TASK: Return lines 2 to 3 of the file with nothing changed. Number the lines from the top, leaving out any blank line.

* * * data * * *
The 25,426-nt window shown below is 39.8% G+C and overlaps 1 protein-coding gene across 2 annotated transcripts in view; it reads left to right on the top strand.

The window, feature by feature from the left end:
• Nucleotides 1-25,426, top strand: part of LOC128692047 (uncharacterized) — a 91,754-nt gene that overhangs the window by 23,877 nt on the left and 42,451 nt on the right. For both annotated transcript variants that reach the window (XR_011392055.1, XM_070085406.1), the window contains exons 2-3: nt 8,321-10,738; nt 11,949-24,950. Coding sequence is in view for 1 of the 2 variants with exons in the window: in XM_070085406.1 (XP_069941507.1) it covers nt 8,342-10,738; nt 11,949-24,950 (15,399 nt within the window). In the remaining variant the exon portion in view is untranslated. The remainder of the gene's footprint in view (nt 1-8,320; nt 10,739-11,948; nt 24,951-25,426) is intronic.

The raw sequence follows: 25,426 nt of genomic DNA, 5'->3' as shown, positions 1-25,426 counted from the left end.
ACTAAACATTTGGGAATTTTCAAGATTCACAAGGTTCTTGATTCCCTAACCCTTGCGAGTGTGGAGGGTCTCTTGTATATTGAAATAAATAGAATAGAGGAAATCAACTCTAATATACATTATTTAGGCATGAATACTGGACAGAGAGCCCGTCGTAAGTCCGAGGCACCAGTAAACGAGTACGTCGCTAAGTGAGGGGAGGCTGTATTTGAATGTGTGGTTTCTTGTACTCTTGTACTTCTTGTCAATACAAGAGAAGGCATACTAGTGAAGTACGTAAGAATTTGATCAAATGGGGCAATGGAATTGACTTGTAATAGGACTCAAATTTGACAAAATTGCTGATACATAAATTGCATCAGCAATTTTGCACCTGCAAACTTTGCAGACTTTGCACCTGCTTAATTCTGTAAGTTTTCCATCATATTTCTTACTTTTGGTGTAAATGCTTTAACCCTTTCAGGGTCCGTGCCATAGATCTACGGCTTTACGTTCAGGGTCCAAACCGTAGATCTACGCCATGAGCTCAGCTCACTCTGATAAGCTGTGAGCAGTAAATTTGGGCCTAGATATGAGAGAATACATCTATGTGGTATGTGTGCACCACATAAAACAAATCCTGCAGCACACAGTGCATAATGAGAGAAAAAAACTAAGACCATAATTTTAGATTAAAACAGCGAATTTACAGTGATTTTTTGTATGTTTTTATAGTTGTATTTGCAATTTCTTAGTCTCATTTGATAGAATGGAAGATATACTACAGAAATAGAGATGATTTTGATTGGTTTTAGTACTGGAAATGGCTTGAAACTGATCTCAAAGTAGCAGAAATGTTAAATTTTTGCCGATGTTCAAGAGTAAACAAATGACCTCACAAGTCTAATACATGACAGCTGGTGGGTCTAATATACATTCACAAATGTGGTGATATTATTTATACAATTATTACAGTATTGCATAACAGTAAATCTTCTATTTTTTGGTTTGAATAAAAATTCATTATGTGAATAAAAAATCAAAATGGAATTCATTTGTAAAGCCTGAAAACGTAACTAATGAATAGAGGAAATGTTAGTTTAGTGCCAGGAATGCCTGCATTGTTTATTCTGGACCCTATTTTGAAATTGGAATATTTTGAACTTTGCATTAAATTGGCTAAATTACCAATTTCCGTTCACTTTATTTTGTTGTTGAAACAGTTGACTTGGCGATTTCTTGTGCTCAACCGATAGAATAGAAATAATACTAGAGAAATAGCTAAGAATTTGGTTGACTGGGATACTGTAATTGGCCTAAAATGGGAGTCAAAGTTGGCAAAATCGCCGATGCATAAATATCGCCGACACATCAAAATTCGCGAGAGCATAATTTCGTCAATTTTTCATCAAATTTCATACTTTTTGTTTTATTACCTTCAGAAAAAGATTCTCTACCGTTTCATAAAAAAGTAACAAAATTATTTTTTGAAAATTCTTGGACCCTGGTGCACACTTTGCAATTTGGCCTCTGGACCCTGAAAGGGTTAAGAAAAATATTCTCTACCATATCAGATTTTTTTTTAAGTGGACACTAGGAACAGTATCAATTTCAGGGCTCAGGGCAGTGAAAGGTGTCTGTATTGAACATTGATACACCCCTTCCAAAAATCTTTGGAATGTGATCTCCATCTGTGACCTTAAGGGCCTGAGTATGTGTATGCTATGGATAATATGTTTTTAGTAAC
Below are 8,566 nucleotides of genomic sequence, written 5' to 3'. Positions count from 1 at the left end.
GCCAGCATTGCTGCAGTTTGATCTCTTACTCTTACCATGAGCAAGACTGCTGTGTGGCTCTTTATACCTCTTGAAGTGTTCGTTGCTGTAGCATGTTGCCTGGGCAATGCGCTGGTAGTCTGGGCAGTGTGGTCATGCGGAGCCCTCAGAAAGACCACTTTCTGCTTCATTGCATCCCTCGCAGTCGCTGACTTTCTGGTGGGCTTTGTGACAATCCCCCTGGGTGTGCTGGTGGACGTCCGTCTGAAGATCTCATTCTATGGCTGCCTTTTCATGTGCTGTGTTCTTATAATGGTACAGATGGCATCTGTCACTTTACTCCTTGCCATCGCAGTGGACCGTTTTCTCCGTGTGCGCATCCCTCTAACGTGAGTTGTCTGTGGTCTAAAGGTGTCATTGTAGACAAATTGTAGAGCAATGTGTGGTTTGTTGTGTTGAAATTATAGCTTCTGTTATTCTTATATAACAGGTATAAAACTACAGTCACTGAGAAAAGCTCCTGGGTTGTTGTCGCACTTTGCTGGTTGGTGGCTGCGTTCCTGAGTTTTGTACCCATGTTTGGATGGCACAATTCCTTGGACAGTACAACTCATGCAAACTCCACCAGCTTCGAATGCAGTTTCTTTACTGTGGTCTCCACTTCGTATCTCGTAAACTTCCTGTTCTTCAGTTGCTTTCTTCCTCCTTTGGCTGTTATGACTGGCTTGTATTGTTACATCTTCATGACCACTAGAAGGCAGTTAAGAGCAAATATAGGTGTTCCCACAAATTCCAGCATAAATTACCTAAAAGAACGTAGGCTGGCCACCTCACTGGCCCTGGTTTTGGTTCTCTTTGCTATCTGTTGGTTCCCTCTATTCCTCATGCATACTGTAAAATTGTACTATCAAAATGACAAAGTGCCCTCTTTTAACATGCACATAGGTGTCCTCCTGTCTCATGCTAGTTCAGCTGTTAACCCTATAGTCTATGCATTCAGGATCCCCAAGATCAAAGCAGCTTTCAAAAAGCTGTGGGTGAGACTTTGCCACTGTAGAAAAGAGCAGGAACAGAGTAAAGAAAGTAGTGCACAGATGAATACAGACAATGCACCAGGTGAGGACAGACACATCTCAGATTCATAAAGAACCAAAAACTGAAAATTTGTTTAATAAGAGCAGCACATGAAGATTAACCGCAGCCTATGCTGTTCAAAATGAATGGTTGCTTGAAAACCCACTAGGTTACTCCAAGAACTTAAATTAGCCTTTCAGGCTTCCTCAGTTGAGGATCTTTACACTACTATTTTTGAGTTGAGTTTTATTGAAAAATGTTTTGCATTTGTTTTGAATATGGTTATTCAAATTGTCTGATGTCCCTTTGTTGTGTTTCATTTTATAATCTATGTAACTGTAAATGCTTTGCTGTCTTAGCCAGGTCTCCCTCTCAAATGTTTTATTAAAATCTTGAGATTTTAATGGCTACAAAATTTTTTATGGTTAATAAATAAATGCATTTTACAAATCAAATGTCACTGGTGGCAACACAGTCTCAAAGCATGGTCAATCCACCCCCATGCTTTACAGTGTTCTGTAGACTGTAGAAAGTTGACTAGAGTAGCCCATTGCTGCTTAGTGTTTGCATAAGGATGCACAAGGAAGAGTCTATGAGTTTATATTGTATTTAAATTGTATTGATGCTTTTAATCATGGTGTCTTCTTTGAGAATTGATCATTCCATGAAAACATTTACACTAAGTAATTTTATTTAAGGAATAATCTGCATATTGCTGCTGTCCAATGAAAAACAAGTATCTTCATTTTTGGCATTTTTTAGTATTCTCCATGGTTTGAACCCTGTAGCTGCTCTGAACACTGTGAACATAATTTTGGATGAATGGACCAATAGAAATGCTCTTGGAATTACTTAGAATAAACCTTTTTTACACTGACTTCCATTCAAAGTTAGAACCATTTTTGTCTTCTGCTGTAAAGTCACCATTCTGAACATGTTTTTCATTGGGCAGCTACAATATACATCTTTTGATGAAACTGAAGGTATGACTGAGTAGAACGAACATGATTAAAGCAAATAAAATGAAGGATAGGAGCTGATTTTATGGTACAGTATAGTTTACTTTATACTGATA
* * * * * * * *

The window, feature by feature from the left end:
• Nucleotides 1-25,426, top strand: part of LOC128692047 (uncharacterized) — a 91,754-nt gene that overhangs the window by 23,877 nt on the left and 42,451 nt on the right. For both annotated transcript variants that reach the window (XR_011392055.1, XM_070085406.1), the window contains exons 2-3: nt 8,321-10,738; nt 11,949-24,950. Coding sequence is in view for 1 of the 2 variants with exons in the window: in XM_070085406.1 (XP_069941507.1) it covers nt 8,342-10,738; nt 11,949-24,950 (15,399 nt within the window). In the remaining variant the exon portion in view is untranslated. The remainder of the gene's footprint in view (nt 1-8,320; nt 10,739-11,948; nt 24,951-25,426) is intronic.